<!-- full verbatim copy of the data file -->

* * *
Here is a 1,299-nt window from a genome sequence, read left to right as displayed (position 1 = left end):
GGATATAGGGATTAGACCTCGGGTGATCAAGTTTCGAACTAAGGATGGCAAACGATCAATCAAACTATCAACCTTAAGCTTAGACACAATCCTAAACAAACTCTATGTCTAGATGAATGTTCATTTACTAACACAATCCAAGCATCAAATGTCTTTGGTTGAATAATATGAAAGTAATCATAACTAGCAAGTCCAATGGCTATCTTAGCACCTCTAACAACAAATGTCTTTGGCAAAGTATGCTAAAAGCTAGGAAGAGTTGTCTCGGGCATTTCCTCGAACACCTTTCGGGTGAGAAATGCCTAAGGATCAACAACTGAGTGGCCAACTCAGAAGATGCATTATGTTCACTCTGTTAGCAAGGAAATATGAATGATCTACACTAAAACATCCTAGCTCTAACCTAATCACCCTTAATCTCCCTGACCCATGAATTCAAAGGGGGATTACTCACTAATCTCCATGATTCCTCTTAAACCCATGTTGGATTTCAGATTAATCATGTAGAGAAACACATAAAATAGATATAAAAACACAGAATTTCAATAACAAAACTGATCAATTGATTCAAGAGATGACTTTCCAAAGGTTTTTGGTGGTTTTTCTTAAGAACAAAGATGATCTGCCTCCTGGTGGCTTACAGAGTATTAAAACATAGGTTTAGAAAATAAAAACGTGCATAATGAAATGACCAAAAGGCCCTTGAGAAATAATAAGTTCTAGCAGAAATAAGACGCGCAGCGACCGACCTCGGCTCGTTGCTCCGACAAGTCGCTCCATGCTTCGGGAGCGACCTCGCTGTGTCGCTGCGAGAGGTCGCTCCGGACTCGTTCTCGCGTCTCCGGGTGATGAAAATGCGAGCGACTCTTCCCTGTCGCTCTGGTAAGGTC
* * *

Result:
Here is a 1,299-nt window from a genome sequence, read left to right as displayed (position 1 = left end):
GGATATAGGGATTAGACCTCGGGTGATCAAGTTTCGAACTAAGGATGGCAAACGATCAATCAAACTATCAACCTTAAGCTTAGACACAATCCTAAACAAACTCTATGTCTAGATGAATGTTCATTTACTAACACAATCCAAGCATCAAATGTCTTTGGTTGAATAATATGAAAGTAATCATAACTAGCAAGTCCAATGGCTATCTTAGCACCTCTAACAACAAATGTCTTTGGCAAAGTATGCTAAAAGCTAGGAAGAGTTGTCTCGGGCATTTCCTCGAACACCTTTCGGGTGAGAAATGCCTAAGGATCAACAACTGAGTGGCCAACTCAGAAGATGCATTATGTTCACTCTGTTAGCAAGGAAATATGAATGATCTACACTAAAACATCCTAGCTCTAACCTAATCACCCTTAATCTCCCTGACCCATGAATTCAAAGGGGGATTACTCACTAATCTCCATGATTCCTCTTAAACCCATGTTGGATTTCAGATTAATCATGTAGAGAAACACATAAAATAGATATAAAAACACAGAATTTCAATAACAAAACTGATCAATTGATTCAAGAGATGACTTTCCAAAGGTTTTTGGTGGTTTTTCTTAAGAACAAAGATGATCTGCCTCCTGGTGGCTTACAGAGTATTAAAACATAGGTTTAGAAAATAAAAACGTGCATAATGAAATGACCAAAAGGCCCTTGAGAAATAATAAGTTCTAGCAGAAATAAGACGCGCAGCGACCGACCTCGGCTCGTTGCTCCGACAAGTCGCTCCATGCTTCGGGAGCGACCTCGCTGTGTCGCTGCGAGAGGTCGCTCCGGACTCGTTCTCGCGTCTCCGGGTGATGAAAATGCGAGCGACTCTTCCCTGTCGCTCTGGTAAGGTC